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Use of tobacco goes back more than 12,000 years, says new study

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The charred tobacco seeds discovered by archaeologists which are 12,300-year-old, in the mudflats of Utah’s Great Salt Lake Desert have changed the timeline of tobacco use by humans (Pic. Courtesy smithsonianmag.com)

Even though there is widespread opposition to the use of tobacco in any form, going by historical evidence the habit seems to have kicked off thousands of years ago. This is what has emerged with the discovery of four charred tobacco seeds by archaeologists, 12,300-year-old, in the mudflats of Utah’s Great Salt Lake Desert.

According to an article in smithsonianmag.com, these were found in an ancient hearth that was once used by the hunter-gathers towards the close of the Pleistocene Epoch, as reported in Live Science. Significantly this discovery pushes back the use of tobacco by humans by 9,000 earlier. Before this the earliest known evidence of tobacco use was found in Alabama -- the 3,000-year-old ceramic pipes that had residue of nicotine.

Details of this present study was published in Nature Human Behaviour this month and this could alter the timeline of use of intoxicants by people.

Throwing light on this, Daron Duke, author of the study and an archaeologist at Far Western Anthropological Research Group in Nevada said: “We now know that Indigenous peoples in the Americas have been using tobacco for much of time since they arrived.”

There is a strong connection between tobacco and the history of human beings as it has had significant social and economic impact. It was considered sacred by the ancient Mayans and indigenous people of the United States and with the colonisation of the Americas, it became an integral part of the economy and colonial expansion.

The domestication of the plant took place nearly 8,000 years ago in South America, as per the evidence, states Bruce Bower of Science News. Though how it reached North America is subject of debate as some feel that it was already there before the arrival of the humans, while others claim that migrating populations from South and Central America brought it.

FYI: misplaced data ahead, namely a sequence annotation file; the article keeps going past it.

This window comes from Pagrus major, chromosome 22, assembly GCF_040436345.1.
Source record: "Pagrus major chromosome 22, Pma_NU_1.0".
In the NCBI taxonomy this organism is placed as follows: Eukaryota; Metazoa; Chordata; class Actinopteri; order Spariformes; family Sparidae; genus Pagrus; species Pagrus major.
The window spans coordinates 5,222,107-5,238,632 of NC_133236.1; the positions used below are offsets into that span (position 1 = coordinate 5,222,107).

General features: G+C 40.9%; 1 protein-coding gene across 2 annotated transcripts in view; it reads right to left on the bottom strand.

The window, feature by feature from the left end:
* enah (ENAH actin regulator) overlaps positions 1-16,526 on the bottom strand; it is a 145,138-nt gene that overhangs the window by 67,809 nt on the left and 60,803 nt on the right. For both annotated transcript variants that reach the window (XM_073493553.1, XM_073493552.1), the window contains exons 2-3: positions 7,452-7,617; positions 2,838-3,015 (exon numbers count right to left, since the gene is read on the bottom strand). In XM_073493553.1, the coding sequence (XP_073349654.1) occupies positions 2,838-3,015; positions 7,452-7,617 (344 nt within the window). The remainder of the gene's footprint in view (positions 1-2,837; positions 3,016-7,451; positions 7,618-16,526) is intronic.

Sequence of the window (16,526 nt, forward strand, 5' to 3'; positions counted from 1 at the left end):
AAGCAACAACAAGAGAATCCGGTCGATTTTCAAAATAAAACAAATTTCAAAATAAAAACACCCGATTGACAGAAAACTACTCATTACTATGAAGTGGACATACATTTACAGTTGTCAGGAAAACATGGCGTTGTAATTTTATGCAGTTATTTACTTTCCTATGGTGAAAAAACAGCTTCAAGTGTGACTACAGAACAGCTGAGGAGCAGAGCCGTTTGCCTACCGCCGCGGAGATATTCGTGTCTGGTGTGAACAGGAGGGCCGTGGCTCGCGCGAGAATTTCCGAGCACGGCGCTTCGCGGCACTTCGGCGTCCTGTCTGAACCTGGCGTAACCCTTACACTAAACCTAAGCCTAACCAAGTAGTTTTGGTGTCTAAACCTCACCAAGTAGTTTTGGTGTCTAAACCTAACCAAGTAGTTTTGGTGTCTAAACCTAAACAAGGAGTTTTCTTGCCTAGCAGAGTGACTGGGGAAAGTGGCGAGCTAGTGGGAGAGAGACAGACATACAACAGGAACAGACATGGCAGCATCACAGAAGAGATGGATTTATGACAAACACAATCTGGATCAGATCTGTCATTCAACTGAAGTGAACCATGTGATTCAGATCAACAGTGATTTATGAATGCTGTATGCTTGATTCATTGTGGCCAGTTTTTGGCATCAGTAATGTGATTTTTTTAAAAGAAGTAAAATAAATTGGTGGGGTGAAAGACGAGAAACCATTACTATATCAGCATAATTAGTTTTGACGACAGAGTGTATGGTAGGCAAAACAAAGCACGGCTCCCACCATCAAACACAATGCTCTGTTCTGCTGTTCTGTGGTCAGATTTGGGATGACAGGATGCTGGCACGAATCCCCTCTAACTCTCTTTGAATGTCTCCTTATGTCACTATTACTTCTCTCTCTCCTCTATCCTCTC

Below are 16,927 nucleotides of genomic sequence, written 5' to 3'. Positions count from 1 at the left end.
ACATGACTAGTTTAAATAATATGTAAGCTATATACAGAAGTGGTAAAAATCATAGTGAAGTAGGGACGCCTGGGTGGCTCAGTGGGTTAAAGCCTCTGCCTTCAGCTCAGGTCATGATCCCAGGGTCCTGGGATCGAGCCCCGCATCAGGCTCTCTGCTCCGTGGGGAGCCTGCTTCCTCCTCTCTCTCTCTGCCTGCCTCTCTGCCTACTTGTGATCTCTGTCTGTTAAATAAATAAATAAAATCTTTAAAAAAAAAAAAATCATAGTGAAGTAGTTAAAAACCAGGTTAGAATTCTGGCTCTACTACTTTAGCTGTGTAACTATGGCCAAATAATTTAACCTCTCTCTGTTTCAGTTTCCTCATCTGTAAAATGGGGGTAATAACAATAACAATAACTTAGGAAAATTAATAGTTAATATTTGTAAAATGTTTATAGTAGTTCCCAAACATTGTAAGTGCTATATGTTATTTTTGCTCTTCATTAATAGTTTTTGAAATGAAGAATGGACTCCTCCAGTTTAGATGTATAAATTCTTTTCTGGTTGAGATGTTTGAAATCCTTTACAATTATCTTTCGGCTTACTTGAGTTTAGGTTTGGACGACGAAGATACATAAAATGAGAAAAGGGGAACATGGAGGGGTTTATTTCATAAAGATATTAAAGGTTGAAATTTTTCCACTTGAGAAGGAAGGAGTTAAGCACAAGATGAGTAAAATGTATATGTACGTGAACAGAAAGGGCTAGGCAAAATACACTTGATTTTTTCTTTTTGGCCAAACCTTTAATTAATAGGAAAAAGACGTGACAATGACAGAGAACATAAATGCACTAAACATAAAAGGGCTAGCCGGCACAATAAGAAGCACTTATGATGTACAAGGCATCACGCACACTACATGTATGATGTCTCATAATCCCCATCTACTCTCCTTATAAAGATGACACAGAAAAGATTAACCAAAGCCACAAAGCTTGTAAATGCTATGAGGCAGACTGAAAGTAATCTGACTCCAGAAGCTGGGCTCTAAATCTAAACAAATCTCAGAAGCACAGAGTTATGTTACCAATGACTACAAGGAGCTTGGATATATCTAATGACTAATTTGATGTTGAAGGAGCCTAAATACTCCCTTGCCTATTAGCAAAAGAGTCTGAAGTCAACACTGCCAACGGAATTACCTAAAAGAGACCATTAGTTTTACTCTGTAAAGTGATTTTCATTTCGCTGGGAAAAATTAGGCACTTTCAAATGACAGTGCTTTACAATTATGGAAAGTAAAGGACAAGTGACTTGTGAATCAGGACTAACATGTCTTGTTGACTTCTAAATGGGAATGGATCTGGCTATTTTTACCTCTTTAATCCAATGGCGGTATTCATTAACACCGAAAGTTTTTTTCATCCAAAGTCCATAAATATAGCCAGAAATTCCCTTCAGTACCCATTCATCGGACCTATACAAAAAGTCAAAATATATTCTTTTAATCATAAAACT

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The tobacco seeds that were scorched were discovered in 2015 and it is guessed that these came from the mountains or the foothills near the Wishbone hearth archaeological site. Besides the seeds, in the fireplace, the scientists also found more than 2,000 fragments of bone, stone artefacts like tips of spears that must have been used to hunt big animals and charred willow wood. The last was used by the scientists to carbon date the tobacco seeds.

Bone fragments were found to belong to ducks and this according to Science News was because before the present day desert landscape, the region was a marshland and had wetland plants and waterfowl.

Despite the discovery of these seeds, scientists still don’t know how the ancient human beings used the tobacco but they guess that its leaves, stems and other plants were curled together and were either chewed or sucked while the seeds were thrown away.

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It is not known yet if the human beings had smoked the tobacco at the Wishbone archaeological site.

Having found this site, now Duke along with his team is determined to discover more such sites in order to draw the timeline for tobacco consumption and what led to its cultivation.

Talking to Live Science, Duke remarked: "People in the past were the ultimate botanists and identified the intoxicant values of tobacco quickly upon arriving in the Americas. We have been working to get Indigenous input about the meaning and importance of the find. This will not only help us understand the find for the common scientific reasons, but also help us learn more about its values to the people whose forebears camped at the site and lived throughout the region."